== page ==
5 thoughts on “Bahrain dictatorship news update

  1. New battles emerge in Bahrain from wreckage of Shiite mosques

    By Associated Press, Published: June 15

    NUWAIDRAT, Bahrain — Volunteers slowly rebuilding a new mosque from the wreckage of its 950-year-old predecessor in Bahrain have two tasks: One group works while others watch for a return of security forces who drove bulldozers through its walls last year.

    In Bahrain’s fractured society — with 16 months of nonstop clashes and tensions between the Sunni monarchy and protesters from the kingdom’s Shiite majority — even relaying bricks from a toppled mosque wall can be viewed as a politically charged act.

    “I was born here and will die on this land,” said Mohammed Jaffer, a 17-year-old student who was among the ad hoc crews this week working at the Imam Hadi Mosque in the central Bahraini town of Nuwaidrat. “We deserve to fight for our dignity and not live as a slave in a feudal state.”

    The demolition of dozens of Shiite mosques and other religious gathering places remains one of the most sensitive issues amid an array of grievances by Bahrain’s Shiites, who claim they are relegated to second-class status by the Western-backed Sunni dynasty. Their current uprising, which began in February 2011 and was inspired by the Arab Spring, has hardened into a showdown over the legitimacy of the ruling system that has left the island nation deeply divided.

    The latest blow came Thursday with a court sentencing nine doctors and nurses to prison for up to five years after being convicted in a retrial of aiding the protests. Fifteen-year sentences also were upheld on two doctors who fled Bahrain.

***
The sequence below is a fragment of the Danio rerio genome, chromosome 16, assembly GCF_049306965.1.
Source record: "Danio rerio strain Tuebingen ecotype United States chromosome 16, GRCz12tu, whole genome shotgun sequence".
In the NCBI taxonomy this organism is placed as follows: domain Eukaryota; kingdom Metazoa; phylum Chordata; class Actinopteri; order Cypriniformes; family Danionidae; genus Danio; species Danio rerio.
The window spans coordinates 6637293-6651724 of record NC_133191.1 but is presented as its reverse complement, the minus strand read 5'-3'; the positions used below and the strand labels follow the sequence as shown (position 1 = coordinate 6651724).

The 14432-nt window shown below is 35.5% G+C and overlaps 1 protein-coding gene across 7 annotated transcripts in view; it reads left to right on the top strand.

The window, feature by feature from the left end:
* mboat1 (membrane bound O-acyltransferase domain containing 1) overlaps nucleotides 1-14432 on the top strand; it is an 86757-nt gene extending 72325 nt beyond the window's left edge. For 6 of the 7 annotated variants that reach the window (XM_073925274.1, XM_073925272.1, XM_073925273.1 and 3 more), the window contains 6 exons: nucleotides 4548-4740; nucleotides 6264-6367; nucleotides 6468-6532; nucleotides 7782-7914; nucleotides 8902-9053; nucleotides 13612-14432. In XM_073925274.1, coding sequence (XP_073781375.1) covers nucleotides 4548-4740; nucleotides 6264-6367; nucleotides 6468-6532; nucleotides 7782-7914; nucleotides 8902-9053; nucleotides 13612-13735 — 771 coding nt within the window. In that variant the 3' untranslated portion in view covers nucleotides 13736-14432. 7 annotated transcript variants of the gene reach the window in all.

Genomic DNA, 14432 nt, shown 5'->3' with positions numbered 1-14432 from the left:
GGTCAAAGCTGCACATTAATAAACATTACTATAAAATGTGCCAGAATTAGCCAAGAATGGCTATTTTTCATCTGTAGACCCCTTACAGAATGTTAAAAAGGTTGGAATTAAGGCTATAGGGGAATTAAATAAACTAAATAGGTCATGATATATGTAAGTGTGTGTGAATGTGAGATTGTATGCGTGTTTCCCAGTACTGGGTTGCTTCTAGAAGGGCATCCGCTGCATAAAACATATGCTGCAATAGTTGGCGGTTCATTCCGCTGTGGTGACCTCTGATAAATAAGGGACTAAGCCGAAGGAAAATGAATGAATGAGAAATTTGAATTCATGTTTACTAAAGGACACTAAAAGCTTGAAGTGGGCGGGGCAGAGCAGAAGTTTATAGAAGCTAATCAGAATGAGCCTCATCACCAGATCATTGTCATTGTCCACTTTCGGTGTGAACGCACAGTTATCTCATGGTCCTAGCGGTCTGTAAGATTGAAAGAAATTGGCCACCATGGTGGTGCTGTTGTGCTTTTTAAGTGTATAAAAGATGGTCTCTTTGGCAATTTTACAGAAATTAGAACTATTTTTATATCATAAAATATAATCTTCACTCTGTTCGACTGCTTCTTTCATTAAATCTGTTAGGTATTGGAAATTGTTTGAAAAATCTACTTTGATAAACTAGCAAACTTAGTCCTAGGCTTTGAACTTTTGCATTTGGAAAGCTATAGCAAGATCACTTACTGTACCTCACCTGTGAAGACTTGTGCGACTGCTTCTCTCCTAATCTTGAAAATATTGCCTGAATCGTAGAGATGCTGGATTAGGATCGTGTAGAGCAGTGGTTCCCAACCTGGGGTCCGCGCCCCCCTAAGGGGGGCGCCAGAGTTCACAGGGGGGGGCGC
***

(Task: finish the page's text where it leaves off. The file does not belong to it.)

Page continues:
Michael Posner, assistant U.S. secretary of state for democracy, human rights and labor, told reporters in Bahrain’s capital Manama that Washington was “deeply disappointed” by the convictions and urged all sides to find ways to open dialogue or risk even more unrest in the strategic nation, which is home to the U.S. Navy’s 5th Fleet.

    “Dialogue has never been more urgent, as polarization in Bahrain society increases and the social fabric becomes more frayed,” he said.

    On Friday, Bahrain’s police chief, Maj. Gen. Tariq al-Hassan, said “highly explosive” bomb-making material was uncovered in raids on several locations. Several bombings in the past month have injured security forces.

    Bahrain’s leaders have offered a range of concessions, including giving more powers to the elected parliament, but Shiite groups say it falls short of demands for the monarchy to give up its near total control of government power and appointments.

    The ruined Shiite mosques across Bahrain also symbolize some of the core perceptions that make Bahrain one of the most diplomatically complex Middle East flashpoints for the West.

    Bahrain’s leadership claims that Shiite power Iran is encouraging the challenges to its authority. Also on Bahrain’s side are all the Gulf Arab states led by Saudi Arabia, which sent in troops to aid the Bahraini monarchy last year and now backs a proposals for even closer union.

    Although there is no direct evidence of Iranian involvement in Bahrain, it’s a potential threat that resonates deeply with the West. The U.S. and allies also are cautious not to unsettle their critical relations in the Gulf by pushing too hard over Bahrain, where more than 50 people have died in the unrest.


  2. Pingback: Torture, not Olympics, for Bahraini athletes | Dear Kitty. Some blog

  3. Pingback: Good Bahraini bird and flower news | Dear Kitty. Some blog